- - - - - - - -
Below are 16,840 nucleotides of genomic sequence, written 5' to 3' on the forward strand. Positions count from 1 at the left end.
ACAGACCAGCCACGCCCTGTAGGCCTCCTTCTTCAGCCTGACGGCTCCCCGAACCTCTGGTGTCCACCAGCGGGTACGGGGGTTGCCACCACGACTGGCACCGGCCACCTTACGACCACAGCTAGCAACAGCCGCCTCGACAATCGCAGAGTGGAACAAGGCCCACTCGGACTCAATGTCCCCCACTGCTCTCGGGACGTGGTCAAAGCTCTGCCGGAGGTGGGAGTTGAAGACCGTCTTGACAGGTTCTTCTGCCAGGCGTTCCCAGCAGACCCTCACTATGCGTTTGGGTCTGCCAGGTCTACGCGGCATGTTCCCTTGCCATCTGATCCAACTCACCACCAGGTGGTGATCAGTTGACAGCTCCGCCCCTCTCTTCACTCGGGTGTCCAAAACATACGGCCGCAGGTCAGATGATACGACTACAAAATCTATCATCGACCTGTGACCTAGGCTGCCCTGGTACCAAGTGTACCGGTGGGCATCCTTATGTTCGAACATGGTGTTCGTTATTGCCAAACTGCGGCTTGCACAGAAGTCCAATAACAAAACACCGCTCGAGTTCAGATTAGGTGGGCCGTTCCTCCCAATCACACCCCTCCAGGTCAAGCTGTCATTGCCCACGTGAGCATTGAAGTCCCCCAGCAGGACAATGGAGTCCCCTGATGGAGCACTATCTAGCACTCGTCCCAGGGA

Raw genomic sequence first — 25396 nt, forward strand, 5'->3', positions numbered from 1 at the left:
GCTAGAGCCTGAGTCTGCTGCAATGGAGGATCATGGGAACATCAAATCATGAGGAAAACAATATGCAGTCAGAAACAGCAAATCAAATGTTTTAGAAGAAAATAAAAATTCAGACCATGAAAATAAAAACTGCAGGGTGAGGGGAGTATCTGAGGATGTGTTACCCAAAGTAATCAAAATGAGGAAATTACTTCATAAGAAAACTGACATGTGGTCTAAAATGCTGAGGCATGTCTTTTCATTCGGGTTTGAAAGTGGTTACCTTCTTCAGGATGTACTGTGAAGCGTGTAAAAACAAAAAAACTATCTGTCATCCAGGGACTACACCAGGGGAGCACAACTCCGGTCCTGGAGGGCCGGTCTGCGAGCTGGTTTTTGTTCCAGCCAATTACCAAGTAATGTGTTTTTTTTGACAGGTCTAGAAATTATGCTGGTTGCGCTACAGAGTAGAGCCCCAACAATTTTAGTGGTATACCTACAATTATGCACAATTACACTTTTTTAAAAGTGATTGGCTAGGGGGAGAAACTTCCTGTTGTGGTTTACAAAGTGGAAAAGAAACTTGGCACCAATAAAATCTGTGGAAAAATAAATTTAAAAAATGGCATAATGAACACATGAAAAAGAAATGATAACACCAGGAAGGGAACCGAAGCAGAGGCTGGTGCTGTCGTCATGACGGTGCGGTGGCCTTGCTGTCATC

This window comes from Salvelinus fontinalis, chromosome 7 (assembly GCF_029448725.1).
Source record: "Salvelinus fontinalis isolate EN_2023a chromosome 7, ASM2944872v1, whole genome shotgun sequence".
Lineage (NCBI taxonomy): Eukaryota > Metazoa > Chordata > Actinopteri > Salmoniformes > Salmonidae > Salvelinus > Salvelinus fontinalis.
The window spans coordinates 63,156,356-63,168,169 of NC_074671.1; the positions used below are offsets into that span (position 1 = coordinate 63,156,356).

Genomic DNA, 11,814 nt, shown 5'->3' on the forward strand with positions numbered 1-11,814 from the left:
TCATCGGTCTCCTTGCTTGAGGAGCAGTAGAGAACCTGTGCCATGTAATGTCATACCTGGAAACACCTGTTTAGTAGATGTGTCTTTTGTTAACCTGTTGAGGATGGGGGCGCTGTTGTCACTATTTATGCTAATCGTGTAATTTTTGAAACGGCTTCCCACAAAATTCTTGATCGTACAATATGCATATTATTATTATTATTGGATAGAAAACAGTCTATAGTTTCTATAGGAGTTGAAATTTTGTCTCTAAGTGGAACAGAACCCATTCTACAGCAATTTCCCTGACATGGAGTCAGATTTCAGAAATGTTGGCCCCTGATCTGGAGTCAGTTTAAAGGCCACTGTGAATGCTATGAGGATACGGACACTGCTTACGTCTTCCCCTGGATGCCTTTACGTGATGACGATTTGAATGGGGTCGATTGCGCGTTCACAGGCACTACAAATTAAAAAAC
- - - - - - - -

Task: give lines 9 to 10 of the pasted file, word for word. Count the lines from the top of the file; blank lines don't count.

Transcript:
Genomic DNA, 11,814 nt, shown 5'->3' on the forward strand with positions numbered 1-11,814 from the left:
TCATCGGTCTCCTTGCTTGAGGAGCAGTAGAGAACCTGTGCCATGTAATGTCATACCTGGAAACACCTGTTTAGTAGATGTGTCTTTTGTTAACCTGTTGAGGATGGGGGCGCTGTTGTCACTATTTATGCTAATCGTGTAATTTTTGAAACGGCTTCCCACAAAATTCTTGATCGTACAATATGCATATTATTATTATTATTGGATAGAAAACAGTCTATAGTTTCTATAGGAGTTGAAATTTTGTCTCTAAGTGGAACAGAACCCATTCTACAGCAATTTCCCTGACATGGAGTCAGATTTCAGAAATGTTGGCCCCTGATCTGGAGTCAGTTTAAAGGCCACTGTGAATGCTATGAGGATACGGACACTGCTTACGTCTTCCCCTGGATGCCTTTACGTGATGACGATTTGAATGGGGTCGATTGCGCGTTCACAGGCACTACAAATTAAAAAAC